Does it really take a village?
For the past six weeks, I’ve been chauffeur, cook, homework whip-cracker, ballet grandma, baseball cheerleader and mixed martial arts manager (if manager means getting Black Belt Girl to and from practices and competitions).
And while I held down the fort with the three American grandchildren, Daughter Summer and SIL Josh were in Uganda dealing with the process of bringing home three brothers.
In their absence, their church community gathered in support. These incredible people completed several house projects—more about those later—and crashed the yard.
They trimmed brush and tree limbs. Pulled weeds. Built a fire pit. Tore down a warped and splintered deck, flipped the wood and built an awesome triple-level tree fort …
… complete with secret trap door and rope ladder.
When Hubby was first diagnosed, he wasn’t interested in sitting around in a circle with other men talking about cancer woes. That’s what he thought a support group looked like.
As time passed, we stumbled upon a program called DEFEAT Cancer. DEFEAT stands for Diet, Exercise, Family, Education, Attitude and Thriving. A monthly educational dinner meeting for survivors and caregivers.
This DEFEAT Cancer community became our support group by default.
Why is it important to get plugged into community? From our experience, here are four critical things community can provide:
1. Connection. Our most valuable assets are people. People who love us unconditionally. Who hold us accountable. Who cheer us on. There’s nothing like a sense of belonging to a group of people who get you. One of my friends is fond of saying this about the cancer community, “It’s a club you don’t want to join, but it has some really great members.”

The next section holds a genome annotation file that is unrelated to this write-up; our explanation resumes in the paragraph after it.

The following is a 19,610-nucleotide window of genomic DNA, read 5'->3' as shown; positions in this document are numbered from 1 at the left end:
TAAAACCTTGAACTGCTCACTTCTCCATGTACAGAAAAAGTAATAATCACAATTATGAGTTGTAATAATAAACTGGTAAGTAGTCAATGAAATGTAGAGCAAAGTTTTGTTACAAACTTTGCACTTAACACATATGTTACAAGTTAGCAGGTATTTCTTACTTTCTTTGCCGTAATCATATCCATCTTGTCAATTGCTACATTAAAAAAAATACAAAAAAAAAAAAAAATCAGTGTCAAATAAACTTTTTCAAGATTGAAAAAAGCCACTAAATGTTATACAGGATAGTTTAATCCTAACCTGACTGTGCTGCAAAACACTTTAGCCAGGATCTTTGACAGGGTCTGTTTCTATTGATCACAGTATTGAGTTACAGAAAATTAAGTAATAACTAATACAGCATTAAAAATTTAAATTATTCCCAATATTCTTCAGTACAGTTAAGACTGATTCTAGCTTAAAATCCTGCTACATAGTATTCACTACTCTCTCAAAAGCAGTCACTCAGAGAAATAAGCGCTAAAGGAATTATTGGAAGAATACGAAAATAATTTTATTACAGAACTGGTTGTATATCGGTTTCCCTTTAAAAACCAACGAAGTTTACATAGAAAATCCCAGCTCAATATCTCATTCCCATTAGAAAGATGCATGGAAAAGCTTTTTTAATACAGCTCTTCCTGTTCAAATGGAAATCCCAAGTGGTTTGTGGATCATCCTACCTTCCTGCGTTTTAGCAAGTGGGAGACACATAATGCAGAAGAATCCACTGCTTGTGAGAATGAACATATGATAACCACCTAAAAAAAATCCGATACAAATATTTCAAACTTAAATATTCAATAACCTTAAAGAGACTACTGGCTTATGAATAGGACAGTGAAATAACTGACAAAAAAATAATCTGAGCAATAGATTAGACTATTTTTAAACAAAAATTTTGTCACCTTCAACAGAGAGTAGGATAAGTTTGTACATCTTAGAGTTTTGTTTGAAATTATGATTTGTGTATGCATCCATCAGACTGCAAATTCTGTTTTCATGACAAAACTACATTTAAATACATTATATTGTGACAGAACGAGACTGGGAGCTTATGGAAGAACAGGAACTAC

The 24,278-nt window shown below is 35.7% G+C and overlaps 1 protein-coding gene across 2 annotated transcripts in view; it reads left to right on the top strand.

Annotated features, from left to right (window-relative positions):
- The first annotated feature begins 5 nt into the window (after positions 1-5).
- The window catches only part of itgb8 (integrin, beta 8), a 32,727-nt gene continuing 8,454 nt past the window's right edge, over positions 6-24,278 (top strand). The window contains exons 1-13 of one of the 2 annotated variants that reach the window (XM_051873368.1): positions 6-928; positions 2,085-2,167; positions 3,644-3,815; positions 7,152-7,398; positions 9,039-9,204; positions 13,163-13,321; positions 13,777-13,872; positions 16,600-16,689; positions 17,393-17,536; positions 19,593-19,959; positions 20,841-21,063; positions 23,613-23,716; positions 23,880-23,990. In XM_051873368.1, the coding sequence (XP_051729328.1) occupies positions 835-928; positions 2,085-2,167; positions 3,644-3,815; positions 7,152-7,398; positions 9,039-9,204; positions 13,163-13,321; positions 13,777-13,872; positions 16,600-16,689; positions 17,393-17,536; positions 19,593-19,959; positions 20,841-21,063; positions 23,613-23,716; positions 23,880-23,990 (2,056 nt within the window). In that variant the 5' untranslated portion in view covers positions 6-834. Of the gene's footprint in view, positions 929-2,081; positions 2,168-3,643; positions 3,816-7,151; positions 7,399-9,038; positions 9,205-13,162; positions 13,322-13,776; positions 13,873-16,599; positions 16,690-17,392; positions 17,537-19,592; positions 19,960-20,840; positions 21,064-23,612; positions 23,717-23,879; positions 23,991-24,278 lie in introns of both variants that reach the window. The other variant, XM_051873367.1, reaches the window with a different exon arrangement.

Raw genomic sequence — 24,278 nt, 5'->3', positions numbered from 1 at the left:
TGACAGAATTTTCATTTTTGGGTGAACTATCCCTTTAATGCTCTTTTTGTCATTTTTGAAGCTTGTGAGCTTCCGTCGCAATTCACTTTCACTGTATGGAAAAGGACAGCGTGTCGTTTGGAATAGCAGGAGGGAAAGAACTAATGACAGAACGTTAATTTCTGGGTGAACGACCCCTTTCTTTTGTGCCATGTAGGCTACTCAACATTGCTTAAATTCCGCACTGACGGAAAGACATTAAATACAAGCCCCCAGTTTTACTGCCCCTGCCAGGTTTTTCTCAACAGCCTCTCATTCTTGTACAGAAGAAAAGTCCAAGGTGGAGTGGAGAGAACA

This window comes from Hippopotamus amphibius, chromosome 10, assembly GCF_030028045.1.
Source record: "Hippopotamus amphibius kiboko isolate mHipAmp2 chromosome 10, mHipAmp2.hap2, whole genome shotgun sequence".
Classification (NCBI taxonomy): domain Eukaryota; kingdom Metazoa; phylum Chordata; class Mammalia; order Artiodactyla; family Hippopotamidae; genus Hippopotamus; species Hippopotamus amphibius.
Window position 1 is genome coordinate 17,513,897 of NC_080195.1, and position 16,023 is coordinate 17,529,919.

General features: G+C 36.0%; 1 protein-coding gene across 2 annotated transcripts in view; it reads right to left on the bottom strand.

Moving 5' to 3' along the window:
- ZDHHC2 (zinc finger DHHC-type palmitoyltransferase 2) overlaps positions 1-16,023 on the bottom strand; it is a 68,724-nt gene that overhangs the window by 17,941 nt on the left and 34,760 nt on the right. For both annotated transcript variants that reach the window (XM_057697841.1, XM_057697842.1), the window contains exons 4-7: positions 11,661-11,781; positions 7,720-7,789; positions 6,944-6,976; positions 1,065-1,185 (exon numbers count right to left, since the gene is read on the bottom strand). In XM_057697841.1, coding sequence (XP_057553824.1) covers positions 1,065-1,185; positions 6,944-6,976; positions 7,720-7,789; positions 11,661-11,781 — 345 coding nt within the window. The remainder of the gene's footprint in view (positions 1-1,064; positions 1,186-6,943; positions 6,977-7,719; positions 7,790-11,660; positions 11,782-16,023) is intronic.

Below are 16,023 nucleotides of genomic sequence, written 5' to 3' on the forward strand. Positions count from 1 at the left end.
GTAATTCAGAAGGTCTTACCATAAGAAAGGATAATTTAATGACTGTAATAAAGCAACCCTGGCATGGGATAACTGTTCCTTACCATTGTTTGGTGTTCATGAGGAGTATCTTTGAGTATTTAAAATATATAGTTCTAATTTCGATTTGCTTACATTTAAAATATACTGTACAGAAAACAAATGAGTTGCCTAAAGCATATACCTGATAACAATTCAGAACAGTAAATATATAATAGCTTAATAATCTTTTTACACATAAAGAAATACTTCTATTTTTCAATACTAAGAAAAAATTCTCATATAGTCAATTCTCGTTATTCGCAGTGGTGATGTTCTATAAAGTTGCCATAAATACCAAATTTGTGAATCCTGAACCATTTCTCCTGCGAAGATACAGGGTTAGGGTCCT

2. Courage. Because these people have been where you are, they can share their wisdom. They can infuse you with courage, and provide a listening ear. It helps to talk with someone outside your intimate circle of friends and family because too often we try to protect our loved ones from our true concerns and fears. But how valuable to have a safe place to honestly verbalize the things that are troubling you.
3. Social outlet. Some of the folks from our cancer community became our closest friends. These are the people who made up our cancer-kicking hike club; the lovely women who comprised my knitting posse; those with whom we shared time around a campfire high in the mountains every summer. And when we gathered together, our conversations weren’t necessarily around cancer, but about life and future hopes and dreams.
4. Opportunity to give back. Just as your support group can infuse you with courage and wisdom, it provides you with the chance to give back to those who come after you. Hubby always said it gave him a big boost when he encouraged someone else on their cancer journey.
It doesn’t matter so much what you call it – support group, village, extended family; it matters that you get plugged in. Because it’s not healthy to go it alone.
What Hubby and I faced with cancer wasn’t easy. But we had a fabulous network of people surrounding us with love and compassion.
What Josh and Summer have undertaken isn’t going to be easy. They know that.
But they also have a fabulous community of people who have rolled up their sleeves and hammered and repaired. And cleaned and painted. And donated playground equipment and provided grocery gift cards.
All with the intent of welcoming three little brothers from Uganda into their village.